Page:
In the beginning there was the Great American Desert. It was full of reavers and wastelands and lay directly between God's Chosen and their rightful property.
It's funny I say "steppe" to a historian and you're a jump away from this:
But I say "great plains" and you go here immediately:
That's the power of branding, because we're the conquerors. Robert Kaplan made the point that history is one uninterrupted cycle of plains traders being conquered by mountain nomads who grow soft and civilized and are then conquered by the mountain nomads that rose up in their absence. Nancy Isenberg made the point that American history is one uninterrupted cycle of wastrels and ne'er-do-wells dying in droves on the frontier, establishing a toe-hold and then getting swindled out of their birthrights by well-funded, well-bred aristocrats from the homeland. I myself have traced my birthright clear back to Sam Houston's Old 300; fifteen or so generations back, we owned the Brazos Woods and by "owned" I of course mean "was given rights to it by another white guy who didn't consider the people on it or using it to be fully human and therefore utterly beyond consideration." However, as per Isenberg's observation, any generational wealth we had was utterly evaporated two generations later (or less) thus my people were dirt-poor lumberjacks attempting some dirt farming when...
Okay. So there's your people, and there's your gold, and in between there's Comanche, who are only a problem because they've wiped out every other tribe you've clubbed into submission through liberal application of genocide and smallpox because they were just a shitty bunch of mountain thugs until the Conquistadors let horses loose and now they are legit Parthian shot nightmares:
An example of these tactics comes from an attack on Comanche horse archers by a group of Texas Rangers, who were saved by their muzzle-loading firearms and by a convenient terrain feature. Fifty Rangers armed with guns met about 20 Comanche hunters who were hunting buffalo and attacked them. The Comanches fled, easily keeping clear of the Rangers, for several miles across the open prairie. They led the Rangers into a stronger force of two hundred. The Rangers immediately retreated, only to discover they had committed a classic error in fighting mounted archers: the Comanches pursued in turn, able to shoot what seemed like clouds of arrows. The Rangers found a ravine where they could shoot at the Comanche from cover. The horse archers did not charge but kept the Rangers under siege until seven of them were dead or dying, whereupon the Rangers retreated but claimed victory.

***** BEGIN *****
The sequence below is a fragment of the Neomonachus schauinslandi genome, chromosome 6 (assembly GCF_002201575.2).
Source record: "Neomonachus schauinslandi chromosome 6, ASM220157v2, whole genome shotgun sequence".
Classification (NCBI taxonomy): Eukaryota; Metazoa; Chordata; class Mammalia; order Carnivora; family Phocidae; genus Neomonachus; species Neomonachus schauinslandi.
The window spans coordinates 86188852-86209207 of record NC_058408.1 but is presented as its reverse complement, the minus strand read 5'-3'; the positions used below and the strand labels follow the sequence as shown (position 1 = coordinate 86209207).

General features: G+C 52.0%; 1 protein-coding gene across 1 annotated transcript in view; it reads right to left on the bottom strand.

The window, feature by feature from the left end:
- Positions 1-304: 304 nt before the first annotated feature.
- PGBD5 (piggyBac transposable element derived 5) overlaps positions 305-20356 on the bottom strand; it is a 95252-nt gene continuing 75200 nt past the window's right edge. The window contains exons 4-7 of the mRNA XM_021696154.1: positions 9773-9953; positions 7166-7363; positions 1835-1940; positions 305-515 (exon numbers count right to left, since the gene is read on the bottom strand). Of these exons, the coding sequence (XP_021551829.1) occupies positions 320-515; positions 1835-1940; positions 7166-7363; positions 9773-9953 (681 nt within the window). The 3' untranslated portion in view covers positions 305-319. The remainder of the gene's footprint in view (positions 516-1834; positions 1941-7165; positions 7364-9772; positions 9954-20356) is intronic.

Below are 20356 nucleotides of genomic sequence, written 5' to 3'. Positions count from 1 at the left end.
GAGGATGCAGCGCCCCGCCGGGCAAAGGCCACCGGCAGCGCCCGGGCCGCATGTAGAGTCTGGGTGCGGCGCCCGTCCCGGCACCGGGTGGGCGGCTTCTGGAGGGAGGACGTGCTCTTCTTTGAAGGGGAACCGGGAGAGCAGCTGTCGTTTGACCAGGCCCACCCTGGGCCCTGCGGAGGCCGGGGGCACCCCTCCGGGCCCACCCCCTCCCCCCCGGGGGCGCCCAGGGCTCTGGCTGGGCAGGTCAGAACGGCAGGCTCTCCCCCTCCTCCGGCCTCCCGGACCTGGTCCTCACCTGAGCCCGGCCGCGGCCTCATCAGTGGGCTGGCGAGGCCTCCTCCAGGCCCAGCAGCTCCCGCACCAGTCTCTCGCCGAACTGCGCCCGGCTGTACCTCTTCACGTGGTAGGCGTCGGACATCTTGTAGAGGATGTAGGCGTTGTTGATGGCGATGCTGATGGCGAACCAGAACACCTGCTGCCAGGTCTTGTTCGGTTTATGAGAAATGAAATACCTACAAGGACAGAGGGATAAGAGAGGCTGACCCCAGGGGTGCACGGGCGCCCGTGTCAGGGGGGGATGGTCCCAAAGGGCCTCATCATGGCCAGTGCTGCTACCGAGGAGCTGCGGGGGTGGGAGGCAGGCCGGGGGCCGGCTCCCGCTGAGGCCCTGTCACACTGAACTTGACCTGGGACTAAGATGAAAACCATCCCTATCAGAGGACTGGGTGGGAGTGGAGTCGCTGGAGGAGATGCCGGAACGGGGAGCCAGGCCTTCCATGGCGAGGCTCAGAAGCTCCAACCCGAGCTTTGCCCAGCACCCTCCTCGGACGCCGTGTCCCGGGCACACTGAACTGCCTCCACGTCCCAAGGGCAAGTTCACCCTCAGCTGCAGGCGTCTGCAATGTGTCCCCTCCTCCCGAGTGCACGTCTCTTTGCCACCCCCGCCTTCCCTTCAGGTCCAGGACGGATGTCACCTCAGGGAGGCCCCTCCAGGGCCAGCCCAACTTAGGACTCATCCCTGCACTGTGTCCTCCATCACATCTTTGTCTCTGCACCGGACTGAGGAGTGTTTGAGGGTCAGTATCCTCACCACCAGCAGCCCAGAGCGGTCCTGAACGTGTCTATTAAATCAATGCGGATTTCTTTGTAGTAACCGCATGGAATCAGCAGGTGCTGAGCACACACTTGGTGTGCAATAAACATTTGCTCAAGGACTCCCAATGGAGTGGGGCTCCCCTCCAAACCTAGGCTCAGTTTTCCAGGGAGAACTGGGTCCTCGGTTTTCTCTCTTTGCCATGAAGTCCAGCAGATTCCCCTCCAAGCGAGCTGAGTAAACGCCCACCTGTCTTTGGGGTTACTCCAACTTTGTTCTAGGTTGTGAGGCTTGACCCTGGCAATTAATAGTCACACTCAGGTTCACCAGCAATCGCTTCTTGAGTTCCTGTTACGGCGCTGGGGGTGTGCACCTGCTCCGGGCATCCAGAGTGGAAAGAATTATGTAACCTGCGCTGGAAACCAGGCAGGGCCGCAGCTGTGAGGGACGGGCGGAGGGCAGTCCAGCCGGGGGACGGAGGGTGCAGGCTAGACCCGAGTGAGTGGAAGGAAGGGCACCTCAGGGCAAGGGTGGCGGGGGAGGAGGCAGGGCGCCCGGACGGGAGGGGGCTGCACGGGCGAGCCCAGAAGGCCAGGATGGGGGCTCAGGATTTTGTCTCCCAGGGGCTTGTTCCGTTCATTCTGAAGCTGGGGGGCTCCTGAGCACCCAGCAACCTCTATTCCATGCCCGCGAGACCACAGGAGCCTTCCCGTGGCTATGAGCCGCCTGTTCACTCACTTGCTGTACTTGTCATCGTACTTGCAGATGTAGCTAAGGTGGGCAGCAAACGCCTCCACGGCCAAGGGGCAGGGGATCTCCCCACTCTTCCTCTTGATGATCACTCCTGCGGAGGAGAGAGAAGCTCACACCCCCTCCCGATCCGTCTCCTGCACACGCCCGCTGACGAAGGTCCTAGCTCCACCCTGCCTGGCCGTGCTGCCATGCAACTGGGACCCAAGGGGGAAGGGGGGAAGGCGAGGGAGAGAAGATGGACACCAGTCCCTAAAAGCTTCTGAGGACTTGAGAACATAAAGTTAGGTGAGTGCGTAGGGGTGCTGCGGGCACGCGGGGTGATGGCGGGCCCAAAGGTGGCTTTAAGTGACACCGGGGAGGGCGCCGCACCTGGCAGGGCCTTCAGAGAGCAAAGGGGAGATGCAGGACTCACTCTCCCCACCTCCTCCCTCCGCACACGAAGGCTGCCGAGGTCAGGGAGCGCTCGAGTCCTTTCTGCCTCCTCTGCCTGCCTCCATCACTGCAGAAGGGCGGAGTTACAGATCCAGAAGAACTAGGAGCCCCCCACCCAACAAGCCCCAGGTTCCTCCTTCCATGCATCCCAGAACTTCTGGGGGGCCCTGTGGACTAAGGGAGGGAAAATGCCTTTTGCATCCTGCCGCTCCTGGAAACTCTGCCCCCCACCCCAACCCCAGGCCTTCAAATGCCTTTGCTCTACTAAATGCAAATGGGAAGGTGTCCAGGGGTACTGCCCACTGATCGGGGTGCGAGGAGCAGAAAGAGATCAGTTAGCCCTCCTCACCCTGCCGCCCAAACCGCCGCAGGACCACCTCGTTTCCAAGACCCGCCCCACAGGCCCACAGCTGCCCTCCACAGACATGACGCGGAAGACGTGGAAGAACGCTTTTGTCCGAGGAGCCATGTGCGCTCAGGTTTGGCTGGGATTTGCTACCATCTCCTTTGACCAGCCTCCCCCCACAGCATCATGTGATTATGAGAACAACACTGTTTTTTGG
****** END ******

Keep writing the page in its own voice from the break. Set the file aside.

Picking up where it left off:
Initial aggressors, 14% casualties, claim victory, truth justice and the American Way. So the total war enacted by the United States to connect God's Chosen with God's Chosen Money involved "colonization" whereby we eliminated anything the Comanche could eat.
And we turned the "Great American Desert" into the "Great Plains" so that we could get a bunch of our riff-raff to go give Comanches something to shoot at and we told 'em to farm and they cut up all the buffalo grass and the dust storms stretched clear to DC.
This, by the way, is about where my father's family gave up on farming and became itinerant workers for a few years. None of them even knew about Brazos Woods but I digress.